- About Us
- Nano-Social Network
- Nano Consulting
- My Account
Could nanotechnology solve the water crisis?
Nanotechnology could be the answer to ensuring a safe supply of drinking water for regions of the world stricken by periodic drought or where water contamination is rife. Writing in the International Journal of Nuclear Desalination, researchers in India explain how carbon nanotubes could replace conventional materials in water-purification systems.
Water shortages and lack of access to safe drinking water will continue to grow as major global problems. At present, more than one billion people lack access to safe drinking water and 2.4 billion people lack access to proper sanitation, nearly all of them in the developing countries. At present a third of the world's population live in water-stressed countries, and by 2025, this is expected to rise to two-thirds.
S. Kar, R.C. Bindal, S. Prabhakar, P.K. Tewari, K. Dasgupta, and D. Sathiyamoorthy of the Bhabha Atomic Research Centre (BARC) in Mumbai, India, explain how new water purification technologies are constantly being investigated but to be viable in the developing world these have to be relatively simple and inexpensive to install, operate, and maintain.
They have turned to nanostructured, the carbon nanotubes, hollow carbon fibers less than a billionth the thickness of a human hair. The unique chemical properties of carbon nanotubes mean that only very small molecules, such as water molecules can pass along their interiors, whereas viruses, bacteria, toxic metal ions, and large noxious organic molecules cannot.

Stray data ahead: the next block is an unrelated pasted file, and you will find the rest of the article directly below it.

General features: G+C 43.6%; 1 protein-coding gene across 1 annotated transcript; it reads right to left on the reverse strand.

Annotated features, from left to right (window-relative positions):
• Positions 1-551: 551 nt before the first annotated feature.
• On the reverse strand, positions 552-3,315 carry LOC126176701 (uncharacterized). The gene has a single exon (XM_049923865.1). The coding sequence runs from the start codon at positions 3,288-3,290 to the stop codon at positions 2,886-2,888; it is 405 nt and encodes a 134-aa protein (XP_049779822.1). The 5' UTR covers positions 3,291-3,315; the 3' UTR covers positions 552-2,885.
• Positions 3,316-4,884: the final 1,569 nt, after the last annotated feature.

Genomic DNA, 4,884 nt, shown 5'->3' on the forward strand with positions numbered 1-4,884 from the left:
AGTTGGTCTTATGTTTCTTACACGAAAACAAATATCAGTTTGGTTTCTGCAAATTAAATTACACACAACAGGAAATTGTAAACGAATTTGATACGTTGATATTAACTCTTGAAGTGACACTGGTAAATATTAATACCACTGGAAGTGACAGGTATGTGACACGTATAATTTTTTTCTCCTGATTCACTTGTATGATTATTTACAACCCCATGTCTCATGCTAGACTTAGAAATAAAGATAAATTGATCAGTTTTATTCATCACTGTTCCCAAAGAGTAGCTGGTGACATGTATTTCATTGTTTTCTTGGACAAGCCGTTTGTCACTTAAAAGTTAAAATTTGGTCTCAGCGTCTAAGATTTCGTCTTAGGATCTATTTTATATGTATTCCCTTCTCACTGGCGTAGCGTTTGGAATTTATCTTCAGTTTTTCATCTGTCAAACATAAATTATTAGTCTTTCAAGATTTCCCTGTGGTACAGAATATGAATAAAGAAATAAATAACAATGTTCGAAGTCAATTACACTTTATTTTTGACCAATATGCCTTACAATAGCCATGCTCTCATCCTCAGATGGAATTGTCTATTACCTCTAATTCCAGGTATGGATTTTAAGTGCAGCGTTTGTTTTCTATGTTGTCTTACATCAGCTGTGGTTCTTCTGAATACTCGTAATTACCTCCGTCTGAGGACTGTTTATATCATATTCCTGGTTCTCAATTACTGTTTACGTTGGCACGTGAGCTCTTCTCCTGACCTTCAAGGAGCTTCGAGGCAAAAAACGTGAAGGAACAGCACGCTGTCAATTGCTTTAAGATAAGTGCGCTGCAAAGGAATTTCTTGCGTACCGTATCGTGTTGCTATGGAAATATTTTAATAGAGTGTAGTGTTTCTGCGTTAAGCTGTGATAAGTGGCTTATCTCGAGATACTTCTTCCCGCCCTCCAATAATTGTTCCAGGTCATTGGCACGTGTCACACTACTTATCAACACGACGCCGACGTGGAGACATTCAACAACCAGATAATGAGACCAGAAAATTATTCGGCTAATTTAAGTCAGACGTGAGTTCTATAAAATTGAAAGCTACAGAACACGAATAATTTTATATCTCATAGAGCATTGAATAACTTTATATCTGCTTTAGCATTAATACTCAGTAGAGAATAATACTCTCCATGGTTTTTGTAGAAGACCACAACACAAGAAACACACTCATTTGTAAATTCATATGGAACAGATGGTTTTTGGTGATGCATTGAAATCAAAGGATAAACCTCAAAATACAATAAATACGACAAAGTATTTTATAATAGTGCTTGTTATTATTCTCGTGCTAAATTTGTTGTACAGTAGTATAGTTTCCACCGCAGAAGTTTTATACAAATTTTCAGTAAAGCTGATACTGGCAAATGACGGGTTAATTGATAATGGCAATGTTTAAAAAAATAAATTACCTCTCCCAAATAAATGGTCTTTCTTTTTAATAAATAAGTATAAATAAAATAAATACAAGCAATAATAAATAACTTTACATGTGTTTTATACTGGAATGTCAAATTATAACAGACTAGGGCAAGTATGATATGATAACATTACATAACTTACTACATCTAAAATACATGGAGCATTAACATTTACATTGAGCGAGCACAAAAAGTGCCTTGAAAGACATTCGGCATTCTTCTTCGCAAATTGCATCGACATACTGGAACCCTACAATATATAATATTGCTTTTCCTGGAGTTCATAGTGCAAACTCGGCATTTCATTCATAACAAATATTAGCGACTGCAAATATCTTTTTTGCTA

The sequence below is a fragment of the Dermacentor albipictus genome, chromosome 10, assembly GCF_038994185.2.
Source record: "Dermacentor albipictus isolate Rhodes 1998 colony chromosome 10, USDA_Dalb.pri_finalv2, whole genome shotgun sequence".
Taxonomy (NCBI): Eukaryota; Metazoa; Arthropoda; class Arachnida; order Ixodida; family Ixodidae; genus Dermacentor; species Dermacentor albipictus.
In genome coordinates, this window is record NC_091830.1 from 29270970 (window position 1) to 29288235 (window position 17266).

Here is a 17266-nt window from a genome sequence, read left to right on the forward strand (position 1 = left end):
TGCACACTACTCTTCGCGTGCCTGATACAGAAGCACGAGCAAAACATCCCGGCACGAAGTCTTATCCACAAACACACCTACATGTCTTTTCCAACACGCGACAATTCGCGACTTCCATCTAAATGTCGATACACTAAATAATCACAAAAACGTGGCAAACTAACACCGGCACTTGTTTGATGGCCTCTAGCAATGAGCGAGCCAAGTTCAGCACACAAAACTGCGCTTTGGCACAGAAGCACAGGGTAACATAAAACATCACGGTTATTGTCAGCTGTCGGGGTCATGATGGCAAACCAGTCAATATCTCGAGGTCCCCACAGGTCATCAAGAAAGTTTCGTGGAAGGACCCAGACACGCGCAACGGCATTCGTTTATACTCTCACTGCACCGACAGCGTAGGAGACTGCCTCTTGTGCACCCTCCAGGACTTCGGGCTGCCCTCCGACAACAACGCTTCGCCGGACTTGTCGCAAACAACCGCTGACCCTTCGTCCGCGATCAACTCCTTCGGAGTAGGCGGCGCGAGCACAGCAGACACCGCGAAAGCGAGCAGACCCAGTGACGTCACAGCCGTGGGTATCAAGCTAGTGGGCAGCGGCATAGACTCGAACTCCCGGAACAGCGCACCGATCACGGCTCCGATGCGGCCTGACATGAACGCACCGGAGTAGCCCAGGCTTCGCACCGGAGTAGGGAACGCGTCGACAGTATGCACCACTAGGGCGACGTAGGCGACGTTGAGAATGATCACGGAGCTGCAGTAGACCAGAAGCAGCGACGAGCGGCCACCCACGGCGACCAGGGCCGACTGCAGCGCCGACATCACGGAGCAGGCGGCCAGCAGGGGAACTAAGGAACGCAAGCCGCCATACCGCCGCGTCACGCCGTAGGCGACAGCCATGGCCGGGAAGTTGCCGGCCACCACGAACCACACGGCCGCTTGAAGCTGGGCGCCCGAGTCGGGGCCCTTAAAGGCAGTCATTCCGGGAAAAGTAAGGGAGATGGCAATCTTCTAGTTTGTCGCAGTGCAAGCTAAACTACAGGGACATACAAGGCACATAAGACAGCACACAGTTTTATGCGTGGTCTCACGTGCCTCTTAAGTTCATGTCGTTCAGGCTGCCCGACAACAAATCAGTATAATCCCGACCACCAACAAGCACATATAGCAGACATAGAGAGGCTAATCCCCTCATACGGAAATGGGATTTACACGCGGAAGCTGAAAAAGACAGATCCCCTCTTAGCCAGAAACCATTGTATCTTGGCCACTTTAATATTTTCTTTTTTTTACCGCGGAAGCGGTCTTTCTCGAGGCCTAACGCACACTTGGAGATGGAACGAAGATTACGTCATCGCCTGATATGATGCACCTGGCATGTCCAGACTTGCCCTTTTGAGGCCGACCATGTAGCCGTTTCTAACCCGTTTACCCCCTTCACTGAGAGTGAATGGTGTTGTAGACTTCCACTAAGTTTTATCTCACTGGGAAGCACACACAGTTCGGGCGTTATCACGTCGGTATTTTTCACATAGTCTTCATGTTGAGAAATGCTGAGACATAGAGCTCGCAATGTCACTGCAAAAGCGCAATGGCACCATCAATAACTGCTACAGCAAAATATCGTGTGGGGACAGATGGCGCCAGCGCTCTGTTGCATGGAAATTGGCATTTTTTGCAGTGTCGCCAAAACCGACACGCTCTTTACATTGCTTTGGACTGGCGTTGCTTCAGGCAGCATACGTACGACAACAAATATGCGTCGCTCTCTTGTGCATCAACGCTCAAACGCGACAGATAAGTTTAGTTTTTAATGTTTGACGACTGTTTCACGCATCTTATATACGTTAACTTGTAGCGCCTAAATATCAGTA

The team points out that the smooth and water repellant interior of carbon nanotubes means that a filter based on this technology would be very efficient, allowing a high flow rate of water through the filter without fouling. Importantly, the power needed to drive water through such a system will be low compared to conventional membrane technology.
However, to be useful as a nanotech filtration system for contaminated water, these nanoscale structures need to be engineered to form well-defined arrangements to allow the efficient decontamination of water. The team has now investigated the potential of forming water filtration systems based on carbon nanotubes that could remove arsenic, fluoride, heavy metals and toxic organic chemicals. Carbon nanotubes have impressive credentials for water purification, the researchers say.
For more information, please click here
Copyright © Inderscience PublishersIf you have a comment, please Contact us.
Issuers of news releases, not 7th Wave, Inc. or Nanotechnology Now, are solely responsible for the accuracy of the content.
|Related News Press|
News and information
Nanomechanics, Inc. Unveils New Product at ICMCTF Show April 25th: Nanoindentation experts will launch the new Gemini that measures the interaction of two objects that are sliding across each other – not merely making contact April 21st, 2017
Nanotubes that build themselves April 14th, 2017
Intertronics introduce new nanoparticle deagglomeration technology March 15th, 2017
New stem cell technique shows promise for bone repair January 25th, 2017
Interviews/Book Reviews/Essays/Reports/Podcasts/Journals/White papers
Wood filter removes toxic dye from water April 21st, 2017
Shedding light on the absorption of light by titanium dioxide April 14th, 2017
Rare-earths become water-repellent only as they age March 22nd, 2017